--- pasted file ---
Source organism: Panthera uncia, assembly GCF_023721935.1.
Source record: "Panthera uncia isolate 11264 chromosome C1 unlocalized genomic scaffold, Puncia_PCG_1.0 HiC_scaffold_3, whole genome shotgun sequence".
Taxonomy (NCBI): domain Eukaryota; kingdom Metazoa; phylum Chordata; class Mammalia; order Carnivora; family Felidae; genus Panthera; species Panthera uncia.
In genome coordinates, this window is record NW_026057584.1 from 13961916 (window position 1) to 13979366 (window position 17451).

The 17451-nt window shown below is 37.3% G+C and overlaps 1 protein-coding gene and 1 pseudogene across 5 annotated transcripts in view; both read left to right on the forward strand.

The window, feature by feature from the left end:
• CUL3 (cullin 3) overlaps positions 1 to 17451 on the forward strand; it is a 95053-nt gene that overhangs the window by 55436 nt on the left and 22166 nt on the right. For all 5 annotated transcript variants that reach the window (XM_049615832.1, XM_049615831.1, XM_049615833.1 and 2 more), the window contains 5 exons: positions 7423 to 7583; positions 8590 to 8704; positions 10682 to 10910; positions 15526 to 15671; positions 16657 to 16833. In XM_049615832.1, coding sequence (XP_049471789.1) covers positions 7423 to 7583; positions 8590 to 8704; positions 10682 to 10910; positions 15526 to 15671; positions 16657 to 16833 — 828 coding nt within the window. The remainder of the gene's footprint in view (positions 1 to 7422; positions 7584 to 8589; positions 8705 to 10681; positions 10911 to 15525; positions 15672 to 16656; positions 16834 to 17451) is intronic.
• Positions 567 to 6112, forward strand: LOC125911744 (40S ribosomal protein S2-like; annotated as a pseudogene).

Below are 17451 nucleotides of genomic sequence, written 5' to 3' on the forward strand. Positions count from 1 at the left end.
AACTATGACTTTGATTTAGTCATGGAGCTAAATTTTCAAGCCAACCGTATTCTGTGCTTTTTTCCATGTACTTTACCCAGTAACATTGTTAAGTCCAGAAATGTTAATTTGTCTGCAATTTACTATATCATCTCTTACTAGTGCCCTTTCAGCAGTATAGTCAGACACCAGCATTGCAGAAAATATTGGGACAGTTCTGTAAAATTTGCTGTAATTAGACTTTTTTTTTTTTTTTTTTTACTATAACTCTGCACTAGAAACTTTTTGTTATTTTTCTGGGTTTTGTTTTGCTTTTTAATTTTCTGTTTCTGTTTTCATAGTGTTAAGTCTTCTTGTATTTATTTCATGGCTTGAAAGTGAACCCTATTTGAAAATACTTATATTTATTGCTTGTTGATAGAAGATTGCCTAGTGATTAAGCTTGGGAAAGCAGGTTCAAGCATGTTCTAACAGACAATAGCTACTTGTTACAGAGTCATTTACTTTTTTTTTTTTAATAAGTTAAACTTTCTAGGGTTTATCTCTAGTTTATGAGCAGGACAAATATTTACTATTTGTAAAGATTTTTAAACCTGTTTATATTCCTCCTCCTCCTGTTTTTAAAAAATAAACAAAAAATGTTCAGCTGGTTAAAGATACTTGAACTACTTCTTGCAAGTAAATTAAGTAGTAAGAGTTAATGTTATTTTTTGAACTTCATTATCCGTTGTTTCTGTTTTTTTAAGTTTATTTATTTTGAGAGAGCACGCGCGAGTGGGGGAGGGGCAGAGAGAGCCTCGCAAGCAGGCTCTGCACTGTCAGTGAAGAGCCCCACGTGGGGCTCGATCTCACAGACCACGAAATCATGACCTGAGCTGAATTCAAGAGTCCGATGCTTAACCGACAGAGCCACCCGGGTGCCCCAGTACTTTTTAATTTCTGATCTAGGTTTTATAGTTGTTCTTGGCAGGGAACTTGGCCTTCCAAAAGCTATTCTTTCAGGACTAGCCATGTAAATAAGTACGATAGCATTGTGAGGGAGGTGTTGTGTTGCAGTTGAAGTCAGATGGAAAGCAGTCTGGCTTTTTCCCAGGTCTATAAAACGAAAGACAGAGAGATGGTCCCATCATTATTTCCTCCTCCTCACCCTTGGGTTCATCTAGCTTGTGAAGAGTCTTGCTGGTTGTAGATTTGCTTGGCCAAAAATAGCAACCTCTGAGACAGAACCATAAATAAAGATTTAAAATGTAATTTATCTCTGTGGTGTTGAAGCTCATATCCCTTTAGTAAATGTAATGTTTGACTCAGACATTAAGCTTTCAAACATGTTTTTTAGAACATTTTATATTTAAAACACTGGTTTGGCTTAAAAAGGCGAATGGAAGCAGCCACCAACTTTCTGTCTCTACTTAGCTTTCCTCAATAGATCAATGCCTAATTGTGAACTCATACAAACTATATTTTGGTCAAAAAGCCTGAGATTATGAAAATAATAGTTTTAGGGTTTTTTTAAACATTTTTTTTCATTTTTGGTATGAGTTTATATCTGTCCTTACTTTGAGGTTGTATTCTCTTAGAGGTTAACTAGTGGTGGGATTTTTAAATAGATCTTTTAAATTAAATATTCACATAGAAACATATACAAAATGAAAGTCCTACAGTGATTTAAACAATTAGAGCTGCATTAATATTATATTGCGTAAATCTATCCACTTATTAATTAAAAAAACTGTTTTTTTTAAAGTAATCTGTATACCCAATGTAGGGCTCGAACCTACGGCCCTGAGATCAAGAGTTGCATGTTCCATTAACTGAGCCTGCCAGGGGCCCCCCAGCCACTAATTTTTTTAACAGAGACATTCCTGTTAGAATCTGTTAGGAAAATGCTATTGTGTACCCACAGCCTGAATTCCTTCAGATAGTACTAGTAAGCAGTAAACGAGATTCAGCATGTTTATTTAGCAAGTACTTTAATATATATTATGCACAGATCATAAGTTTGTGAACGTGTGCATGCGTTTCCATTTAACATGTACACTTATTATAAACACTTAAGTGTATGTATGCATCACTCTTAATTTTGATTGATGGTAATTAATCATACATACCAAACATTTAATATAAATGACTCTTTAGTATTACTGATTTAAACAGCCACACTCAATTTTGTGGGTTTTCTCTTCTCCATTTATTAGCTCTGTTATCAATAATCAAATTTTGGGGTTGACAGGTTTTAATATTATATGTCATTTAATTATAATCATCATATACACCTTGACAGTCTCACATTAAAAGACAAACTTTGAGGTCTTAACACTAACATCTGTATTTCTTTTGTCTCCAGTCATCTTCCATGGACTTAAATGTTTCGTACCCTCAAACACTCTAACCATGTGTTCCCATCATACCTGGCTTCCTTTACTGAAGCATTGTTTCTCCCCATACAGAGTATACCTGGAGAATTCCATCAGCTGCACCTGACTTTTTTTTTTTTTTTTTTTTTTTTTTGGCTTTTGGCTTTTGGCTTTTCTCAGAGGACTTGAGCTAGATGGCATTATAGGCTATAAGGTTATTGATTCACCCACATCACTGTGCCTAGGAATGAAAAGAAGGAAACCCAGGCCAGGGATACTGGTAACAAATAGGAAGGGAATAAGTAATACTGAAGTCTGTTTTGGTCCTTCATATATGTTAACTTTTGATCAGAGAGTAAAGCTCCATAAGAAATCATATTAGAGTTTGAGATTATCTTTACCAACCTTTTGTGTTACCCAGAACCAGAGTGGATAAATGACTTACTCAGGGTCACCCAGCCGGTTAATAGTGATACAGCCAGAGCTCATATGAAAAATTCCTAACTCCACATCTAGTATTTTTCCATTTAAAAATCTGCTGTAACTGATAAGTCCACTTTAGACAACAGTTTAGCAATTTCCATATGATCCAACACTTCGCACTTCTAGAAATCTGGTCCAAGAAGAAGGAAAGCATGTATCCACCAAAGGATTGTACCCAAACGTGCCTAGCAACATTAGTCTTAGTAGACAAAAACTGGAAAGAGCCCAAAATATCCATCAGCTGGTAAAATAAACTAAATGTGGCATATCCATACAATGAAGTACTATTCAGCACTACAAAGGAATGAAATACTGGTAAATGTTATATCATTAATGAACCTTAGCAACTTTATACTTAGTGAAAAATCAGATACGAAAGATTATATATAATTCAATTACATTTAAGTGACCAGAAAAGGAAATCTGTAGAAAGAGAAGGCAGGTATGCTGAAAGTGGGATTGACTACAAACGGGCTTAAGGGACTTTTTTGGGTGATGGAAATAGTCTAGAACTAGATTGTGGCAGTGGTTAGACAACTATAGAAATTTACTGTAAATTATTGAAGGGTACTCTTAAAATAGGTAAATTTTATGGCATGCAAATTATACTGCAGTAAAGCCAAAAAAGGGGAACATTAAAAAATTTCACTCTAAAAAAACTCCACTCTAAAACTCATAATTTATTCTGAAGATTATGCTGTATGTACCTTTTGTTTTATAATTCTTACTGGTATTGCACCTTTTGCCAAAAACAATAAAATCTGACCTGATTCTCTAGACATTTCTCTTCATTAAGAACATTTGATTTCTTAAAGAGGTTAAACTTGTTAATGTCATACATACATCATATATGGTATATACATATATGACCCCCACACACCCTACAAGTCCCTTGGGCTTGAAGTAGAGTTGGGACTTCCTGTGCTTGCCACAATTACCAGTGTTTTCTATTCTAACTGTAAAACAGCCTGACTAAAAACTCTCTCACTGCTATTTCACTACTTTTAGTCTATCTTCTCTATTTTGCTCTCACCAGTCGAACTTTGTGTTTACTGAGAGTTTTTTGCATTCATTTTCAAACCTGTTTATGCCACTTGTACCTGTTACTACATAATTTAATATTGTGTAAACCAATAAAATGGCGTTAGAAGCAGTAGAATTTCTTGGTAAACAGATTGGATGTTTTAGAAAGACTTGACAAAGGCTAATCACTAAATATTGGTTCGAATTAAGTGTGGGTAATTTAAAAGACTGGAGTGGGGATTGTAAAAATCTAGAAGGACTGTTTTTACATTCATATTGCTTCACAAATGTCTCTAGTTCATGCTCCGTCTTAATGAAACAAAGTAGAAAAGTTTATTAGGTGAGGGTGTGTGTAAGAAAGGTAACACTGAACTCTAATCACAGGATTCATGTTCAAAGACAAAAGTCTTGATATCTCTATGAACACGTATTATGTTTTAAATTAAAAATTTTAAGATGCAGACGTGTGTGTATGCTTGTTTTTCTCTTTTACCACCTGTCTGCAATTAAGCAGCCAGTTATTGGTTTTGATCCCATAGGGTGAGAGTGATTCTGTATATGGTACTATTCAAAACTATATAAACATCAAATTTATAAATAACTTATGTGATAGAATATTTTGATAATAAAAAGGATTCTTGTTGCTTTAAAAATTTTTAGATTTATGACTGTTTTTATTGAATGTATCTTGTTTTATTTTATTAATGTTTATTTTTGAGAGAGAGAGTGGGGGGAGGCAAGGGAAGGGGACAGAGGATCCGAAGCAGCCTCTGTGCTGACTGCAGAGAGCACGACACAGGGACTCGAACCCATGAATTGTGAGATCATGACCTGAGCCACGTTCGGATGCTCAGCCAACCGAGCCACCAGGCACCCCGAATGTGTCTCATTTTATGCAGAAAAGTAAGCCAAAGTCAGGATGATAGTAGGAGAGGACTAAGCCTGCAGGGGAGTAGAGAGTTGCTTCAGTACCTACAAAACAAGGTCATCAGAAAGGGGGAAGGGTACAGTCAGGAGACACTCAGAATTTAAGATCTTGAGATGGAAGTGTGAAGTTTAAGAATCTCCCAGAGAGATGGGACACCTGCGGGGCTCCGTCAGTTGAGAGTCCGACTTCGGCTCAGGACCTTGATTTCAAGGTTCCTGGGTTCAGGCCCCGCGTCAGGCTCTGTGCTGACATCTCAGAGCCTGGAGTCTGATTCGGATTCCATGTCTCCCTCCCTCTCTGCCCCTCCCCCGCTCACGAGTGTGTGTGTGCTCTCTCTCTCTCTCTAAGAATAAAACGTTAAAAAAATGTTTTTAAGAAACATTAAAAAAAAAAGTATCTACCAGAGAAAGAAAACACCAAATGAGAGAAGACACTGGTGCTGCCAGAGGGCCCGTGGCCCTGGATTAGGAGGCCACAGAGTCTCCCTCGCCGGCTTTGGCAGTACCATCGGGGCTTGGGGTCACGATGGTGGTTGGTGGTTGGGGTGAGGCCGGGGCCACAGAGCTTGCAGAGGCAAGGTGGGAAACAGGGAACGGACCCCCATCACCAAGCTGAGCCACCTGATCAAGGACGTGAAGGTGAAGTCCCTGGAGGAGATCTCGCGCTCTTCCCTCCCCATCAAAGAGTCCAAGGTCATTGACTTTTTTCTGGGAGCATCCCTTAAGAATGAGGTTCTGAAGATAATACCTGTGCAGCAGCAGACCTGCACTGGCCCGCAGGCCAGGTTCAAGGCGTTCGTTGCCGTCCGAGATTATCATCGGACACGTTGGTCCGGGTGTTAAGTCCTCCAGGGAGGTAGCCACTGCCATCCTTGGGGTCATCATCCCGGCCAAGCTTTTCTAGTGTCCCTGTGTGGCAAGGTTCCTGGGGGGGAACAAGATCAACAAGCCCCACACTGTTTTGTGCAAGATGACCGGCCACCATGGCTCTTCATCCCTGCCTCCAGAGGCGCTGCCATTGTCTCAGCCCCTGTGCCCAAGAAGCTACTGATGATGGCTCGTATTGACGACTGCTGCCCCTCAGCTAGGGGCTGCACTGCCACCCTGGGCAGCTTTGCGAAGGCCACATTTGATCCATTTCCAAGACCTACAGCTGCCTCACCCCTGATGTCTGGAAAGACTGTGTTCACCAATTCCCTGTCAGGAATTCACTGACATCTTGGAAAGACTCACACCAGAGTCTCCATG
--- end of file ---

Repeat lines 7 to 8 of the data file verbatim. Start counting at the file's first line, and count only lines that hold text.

• CUL3 (cullin 3) overlaps positions 1 to 17451 on the forward strand; it is a 95053-nt gene that overhangs the window by 55436 nt on the left and 22166 nt on the right. For all 5 annotated transcript variants that reach the window (XM_049615832.1, XM_049615831.1, XM_049615833.1 and 2 more), the window contains 5 exons: positions 7423 to 7583; positions 8590 to 8704; positions 10682 to 10910; positions 15526 to 15671; positions 16657 to 16833. In XM_049615832.1, coding sequence (XP_049471789.1) covers positions 7423 to 7583; positions 8590 to 8704; positions 10682 to 10910; positions 15526 to 15671; positions 16657 to 16833 — 828 coding nt within the window. The remainder of the gene's footprint in view (positions 1 to 7422; positions 7584 to 8589; positions 8705 to 10681; positions 10911 to 15525; positions 15672 to 16656; positions 16834 to 17451) is intronic.
• Positions 567 to 6112, forward strand: LOC125911744 (40S ribosomal protein S2-like; annotated as a pseudogene).